Like adrenaline, the purpose of cortisol release during exercise is to supply your body with a source of fuel. Like adrenaline, it helps mobilize glycogen, fat stores, and, under conditions of starvation, protein your body can use as a fuel source. Since high-intensity exercise is more stressful and requires more fuel to sustain, cortisol levels rise more as exercise intensity goes up. But duration also affects cortisol release. At the same exercise intensity, cortisol rises more with longer duration exercise than with short workouts. For example, long-distance running will lead to a sharper rise in cortisol than running around the block.

Cortisol doesn’t do your physique any favors. It mobilizes energy stores your muscles can use to make ATP to fuel muscle contractions but has negative effects on body composition when it stays elevated for too long. High cortisol increases muscle protein breakdown, leading to muscle loss, and reduces muscle protein synthesis in response to strength training. It also suppresses immune function and boosts bone loss. If your cortisol level stays elevated, you can develop increased abdominal fat due to fat redistribution from the hips and thighs to the waist and tummy. This type of fat mobilization is especially unhealthy from a health standpoint.

It’s not surprising that athletes and bodybuilders try to suppress cortisol, so it won’t interfere with muscle development or lead to muscle loss. Some take supplements to suppress cortisol, including supplements that contain glutamine or phosphatidylserine. However, it’s best to avoid the cortisol effect by not overexercising, giving your body enough rest and recovery time, and by consuming enough calories and carbohydrates to supply your body with energy and good nutrition.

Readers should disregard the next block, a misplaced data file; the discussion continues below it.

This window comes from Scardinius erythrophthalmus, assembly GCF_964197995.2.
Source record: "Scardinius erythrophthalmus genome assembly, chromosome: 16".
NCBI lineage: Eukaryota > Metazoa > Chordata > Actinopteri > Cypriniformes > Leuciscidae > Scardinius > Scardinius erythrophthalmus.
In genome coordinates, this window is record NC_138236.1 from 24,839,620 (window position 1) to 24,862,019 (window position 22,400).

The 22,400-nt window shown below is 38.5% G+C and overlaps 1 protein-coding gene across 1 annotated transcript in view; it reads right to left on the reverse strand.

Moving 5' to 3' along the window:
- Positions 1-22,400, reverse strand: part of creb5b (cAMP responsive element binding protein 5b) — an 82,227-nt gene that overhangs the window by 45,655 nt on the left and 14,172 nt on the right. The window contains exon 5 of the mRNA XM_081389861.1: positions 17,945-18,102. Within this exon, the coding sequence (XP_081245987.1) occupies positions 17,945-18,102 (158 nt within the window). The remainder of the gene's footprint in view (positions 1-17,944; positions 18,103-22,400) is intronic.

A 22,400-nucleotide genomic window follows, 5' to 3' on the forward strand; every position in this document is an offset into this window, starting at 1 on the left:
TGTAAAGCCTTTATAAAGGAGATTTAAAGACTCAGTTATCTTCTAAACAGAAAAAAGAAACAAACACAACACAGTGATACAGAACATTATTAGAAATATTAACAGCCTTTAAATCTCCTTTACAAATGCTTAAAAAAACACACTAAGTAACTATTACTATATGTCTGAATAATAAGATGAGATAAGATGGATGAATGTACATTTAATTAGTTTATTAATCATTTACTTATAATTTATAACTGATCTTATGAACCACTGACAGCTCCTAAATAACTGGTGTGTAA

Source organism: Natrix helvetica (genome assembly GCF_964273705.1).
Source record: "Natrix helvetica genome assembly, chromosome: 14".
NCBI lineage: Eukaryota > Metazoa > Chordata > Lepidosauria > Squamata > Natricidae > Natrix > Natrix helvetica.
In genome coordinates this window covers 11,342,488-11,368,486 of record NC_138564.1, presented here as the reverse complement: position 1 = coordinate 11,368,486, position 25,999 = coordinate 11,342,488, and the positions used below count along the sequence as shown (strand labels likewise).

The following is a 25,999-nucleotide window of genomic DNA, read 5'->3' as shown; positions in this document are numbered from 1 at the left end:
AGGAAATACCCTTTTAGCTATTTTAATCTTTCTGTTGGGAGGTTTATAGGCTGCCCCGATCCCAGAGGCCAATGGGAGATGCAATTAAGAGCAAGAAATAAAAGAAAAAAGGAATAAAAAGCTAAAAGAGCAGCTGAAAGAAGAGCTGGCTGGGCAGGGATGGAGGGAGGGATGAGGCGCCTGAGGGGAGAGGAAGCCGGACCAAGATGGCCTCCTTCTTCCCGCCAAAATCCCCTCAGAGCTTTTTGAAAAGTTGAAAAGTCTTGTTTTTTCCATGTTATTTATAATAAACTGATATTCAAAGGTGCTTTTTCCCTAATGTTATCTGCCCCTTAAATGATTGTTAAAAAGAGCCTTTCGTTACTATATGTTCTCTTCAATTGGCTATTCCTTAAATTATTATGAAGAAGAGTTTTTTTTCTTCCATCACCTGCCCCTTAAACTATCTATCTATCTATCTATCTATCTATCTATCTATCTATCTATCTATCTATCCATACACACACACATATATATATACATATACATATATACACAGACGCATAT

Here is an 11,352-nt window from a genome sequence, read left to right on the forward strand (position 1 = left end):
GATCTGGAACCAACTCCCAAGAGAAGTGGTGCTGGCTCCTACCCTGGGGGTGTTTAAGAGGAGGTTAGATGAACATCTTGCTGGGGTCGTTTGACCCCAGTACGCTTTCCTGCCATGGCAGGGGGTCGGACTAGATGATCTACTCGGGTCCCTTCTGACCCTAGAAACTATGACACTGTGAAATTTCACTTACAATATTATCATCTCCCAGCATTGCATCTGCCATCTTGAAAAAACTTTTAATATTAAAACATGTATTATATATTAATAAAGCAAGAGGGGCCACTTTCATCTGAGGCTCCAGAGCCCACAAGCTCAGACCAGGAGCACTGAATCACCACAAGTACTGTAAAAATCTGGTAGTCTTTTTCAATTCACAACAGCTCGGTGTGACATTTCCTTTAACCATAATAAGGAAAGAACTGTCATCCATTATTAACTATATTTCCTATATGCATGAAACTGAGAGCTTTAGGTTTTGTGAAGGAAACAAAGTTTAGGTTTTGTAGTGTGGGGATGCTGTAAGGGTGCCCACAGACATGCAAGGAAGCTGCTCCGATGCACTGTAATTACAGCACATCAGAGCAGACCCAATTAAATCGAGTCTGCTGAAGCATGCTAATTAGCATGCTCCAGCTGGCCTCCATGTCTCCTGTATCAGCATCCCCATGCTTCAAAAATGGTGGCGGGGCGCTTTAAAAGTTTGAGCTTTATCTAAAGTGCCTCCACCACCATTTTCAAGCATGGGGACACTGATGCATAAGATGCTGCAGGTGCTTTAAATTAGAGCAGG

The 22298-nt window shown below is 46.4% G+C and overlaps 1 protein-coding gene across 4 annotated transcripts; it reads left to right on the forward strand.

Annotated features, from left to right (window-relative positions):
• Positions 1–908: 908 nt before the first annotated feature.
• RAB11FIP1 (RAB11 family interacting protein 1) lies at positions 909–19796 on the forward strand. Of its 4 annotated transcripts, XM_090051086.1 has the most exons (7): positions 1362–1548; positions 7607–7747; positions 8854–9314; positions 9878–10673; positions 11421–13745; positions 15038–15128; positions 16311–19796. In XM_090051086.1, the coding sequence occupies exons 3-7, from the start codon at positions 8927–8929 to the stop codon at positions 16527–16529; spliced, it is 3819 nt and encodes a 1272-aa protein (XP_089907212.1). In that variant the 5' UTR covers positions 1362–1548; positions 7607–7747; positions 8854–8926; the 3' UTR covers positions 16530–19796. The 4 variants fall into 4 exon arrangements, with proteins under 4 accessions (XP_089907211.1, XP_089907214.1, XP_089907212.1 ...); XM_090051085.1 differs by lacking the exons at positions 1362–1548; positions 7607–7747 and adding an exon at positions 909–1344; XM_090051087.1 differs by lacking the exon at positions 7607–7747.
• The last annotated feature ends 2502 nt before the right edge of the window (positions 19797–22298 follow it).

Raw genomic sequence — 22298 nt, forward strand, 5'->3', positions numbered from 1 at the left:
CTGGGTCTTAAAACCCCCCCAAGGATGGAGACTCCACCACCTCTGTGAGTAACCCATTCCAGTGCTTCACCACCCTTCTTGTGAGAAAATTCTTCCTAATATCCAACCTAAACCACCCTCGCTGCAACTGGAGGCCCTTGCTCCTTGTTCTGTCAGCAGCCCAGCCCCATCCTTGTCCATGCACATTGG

Exercise timing may affect the cortisol response too. Normally, cortisol is highest upon awakening in the morning and gradually drops as the day goes on, reaching a nadir in the evening. If you exercise first thing in the morning, the stress of exercise may raise your cortisol further and elicit more of a catabolic response, including muscle breakdown. One way to avoid this is to eat a healthy breakfast before a workout. The worst approach for taming cortisol is to work out in the morning after drinking only coffee. Caffeine can boost cortisol release even more. Combine that with a high-intensity workout and low carbohydrates, and the catabolic effects will be even greater.

The Bottom Line

Now you know how the stress of exercise affects stress hormones. You can reduce the cortisol response by eating something before a workout and having a snack that contains carbohydrates afterward. Give your body enough time to recover after each workout and make sure that you get at least seven hours of sleep per night since lack of sleep can raise cortisol. Balance exercise with rest and recovery and you’ll reduce the negative effects of stress hormones on your body.



  • com. “Run for your life: Exercise protects against cancer”
  • org. “Epinephrine and exercise”
  • Clin Sci (Lond). 1984 Jan;66(1):87-90. doi: 10.1042/cs0660087.
  • org. “Exercise and Hormones: 8 Hormones Involved in Exercise”